Airline stocks and sector-related exchange traded funds were flying on Tuesday as American Airlines (AAL) reaffirmed its positive travel outlook, despite rising costs.
The U.S. Global Jets ETF (JETS) advanced 4.7%.
Meanwhile, American Airlines shares were 10.5% higher. AAL makes up 11.7% of JETS’ underlying holdings.
While American Airlines is scheduled to release its earnings on Wednesday, the company provided encouraging words in a pre-release update, stating that key metrics are likely to fall within previous guidance, the Motley Fool reported.
The airliner’s positive outlook helped assuage fears that rising costs, of things such as jet fuel, and labor shortages would cut away at profits.
Major U.S. airlines are expected to post their strongest earnings beginning Wednesday due to a surge in travel bookings in response to pent-up demand, Reuters reported.
American Airlines anticipated total revenue per available seat mile to increase by about 22.5% amid a lower-than-expected capacity, as its pricing power gains.
“American Airlines’ overall guidance looks modestly positive, with revenue stronger than expected, even though ex-fuel seat-mile cost and jet fuel kerosene expense pressure look a little worse than expected,” Citi analyst Stephen Trent told Reuters.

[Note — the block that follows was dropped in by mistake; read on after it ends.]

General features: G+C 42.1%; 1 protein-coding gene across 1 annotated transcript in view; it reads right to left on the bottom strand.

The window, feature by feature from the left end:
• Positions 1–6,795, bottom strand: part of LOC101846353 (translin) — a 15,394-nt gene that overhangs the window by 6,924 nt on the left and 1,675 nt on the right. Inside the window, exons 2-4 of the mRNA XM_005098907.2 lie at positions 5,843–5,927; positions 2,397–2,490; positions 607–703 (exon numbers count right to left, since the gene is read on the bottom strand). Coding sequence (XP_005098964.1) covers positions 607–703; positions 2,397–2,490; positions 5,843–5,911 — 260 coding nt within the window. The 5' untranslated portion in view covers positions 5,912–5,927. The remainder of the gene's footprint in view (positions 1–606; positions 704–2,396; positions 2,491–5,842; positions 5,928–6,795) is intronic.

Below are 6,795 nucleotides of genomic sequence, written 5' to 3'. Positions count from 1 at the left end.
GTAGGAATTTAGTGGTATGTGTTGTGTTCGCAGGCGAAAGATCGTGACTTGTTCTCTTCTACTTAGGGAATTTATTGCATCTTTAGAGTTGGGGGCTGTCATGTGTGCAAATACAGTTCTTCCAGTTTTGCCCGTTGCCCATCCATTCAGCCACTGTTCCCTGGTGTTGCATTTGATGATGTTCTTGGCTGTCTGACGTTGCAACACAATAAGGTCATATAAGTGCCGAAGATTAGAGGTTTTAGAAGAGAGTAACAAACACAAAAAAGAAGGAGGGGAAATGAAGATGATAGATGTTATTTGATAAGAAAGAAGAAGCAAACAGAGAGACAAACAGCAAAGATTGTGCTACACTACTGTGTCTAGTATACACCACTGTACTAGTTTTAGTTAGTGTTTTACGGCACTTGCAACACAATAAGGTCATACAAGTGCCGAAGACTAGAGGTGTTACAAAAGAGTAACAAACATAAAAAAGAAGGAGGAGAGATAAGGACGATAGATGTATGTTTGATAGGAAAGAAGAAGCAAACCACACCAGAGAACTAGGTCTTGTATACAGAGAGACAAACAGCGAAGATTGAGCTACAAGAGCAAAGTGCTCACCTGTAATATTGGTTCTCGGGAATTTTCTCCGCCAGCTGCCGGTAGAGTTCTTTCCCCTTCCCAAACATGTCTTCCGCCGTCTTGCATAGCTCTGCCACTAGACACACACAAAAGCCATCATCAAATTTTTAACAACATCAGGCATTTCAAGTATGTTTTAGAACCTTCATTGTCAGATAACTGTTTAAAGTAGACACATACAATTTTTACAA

However, some market observers have warned that the airline industry could face increased headwinds in the second half of 2022. Analysts at Jefferies are not sure if the strong demand will remain through the fall. In a note, the analysts argued that airline revenue is expected to “materially weaken” in September after a moderation in leisure travel demand.
Frontier Airlines Chief Executive Barry Biffle, on the other hand, told Reuters that his company has not seen any “degradation” in the bookings. He even argued that travel demand is only rising.
“It’s the best environment we’ve ever had in the industry,” Biffle told Reuters.
Looking ahead, the airline industry is banking on improving international travel demand and higher corporate bookings to offset a potential slowdown in leisure demand. International and corporate flights also tend to have higher margins for carriers.
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